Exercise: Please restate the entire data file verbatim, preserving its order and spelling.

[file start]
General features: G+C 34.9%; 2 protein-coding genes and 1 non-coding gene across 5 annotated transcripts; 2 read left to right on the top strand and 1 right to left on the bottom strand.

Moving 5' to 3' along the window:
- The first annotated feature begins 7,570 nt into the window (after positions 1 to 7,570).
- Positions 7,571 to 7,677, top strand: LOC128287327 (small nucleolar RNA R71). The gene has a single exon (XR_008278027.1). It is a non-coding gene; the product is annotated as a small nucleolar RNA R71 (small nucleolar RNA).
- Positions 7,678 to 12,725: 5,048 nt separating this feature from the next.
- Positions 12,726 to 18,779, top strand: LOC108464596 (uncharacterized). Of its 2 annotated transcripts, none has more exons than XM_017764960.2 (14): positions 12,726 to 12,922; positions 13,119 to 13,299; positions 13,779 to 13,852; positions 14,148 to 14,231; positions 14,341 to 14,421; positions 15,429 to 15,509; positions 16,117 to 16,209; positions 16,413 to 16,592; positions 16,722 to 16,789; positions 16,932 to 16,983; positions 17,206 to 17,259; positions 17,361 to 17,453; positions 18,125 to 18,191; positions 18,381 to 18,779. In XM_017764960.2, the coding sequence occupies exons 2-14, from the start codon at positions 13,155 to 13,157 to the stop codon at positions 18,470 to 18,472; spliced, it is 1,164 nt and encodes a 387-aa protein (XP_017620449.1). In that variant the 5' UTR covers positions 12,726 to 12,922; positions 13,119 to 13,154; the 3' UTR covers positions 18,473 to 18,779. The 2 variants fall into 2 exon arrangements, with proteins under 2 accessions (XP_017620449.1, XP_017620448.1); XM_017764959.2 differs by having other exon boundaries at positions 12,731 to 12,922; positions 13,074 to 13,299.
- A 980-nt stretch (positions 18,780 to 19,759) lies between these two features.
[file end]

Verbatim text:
General features: G+C 34.9%; 2 protein-coding genes and 1 non-coding gene across 5 annotated transcripts; 2 read left to right on the top strand and 1 right to left on the bottom strand.

Moving 5' to 3' along the window:
- The first annotated feature begins 7,570 nt into the window (after positions 1 to 7,570).
- Positions 7,571 to 7,677, top strand: LOC128287327 (small nucleolar RNA R71). The gene has a single exon (XR_008278027.1). It is a non-coding gene; the product is annotated as a small nucleolar RNA R71 (small nucleolar RNA).
- Positions 7,678 to 12,725: 5,048 nt separating this feature from the next.
- Positions 12,726 to 18,779, top strand: LOC108464596 (uncharacterized). Of its 2 annotated transcripts, none has more exons than XM_017764960.2 (14): positions 12,726 to 12,922; positions 13,119 to 13,299; positions 13,779 to 13,852; positions 14,148 to 14,231; positions 14,341 to 14,421; positions 15,429 to 15,509; positions 16,117 to 16,209; positions 16,413 to 16,592; positions 16,722 to 16,789; positions 16,932 to 16,983; positions 17,206 to 17,259; positions 17,361 to 17,453; positions 18,125 to 18,191; positions 18,381 to 18,779. In XM_017764960.2, the coding sequence occupies exons 2-14, from the start codon at positions 13,155 to 13,157 to the stop codon at positions 18,470 to 18,472; spliced, it is 1,164 nt and encodes a 387-aa protein (XP_017620449.1). In that variant the 5' UTR covers positions 12,726 to 12,922; positions 13,119 to 13,154; the 3' UTR covers positions 18,473 to 18,779. The 2 variants fall into 2 exon arrangements, with proteins under 2 accessions (XP_017620449.1, XP_017620448.1); XM_017764959.2 differs by having other exon boundaries at positions 12,731 to 12,922; positions 13,074 to 13,299.
- A 980-nt stretch (positions 18,780 to 19,759) lies between these two features.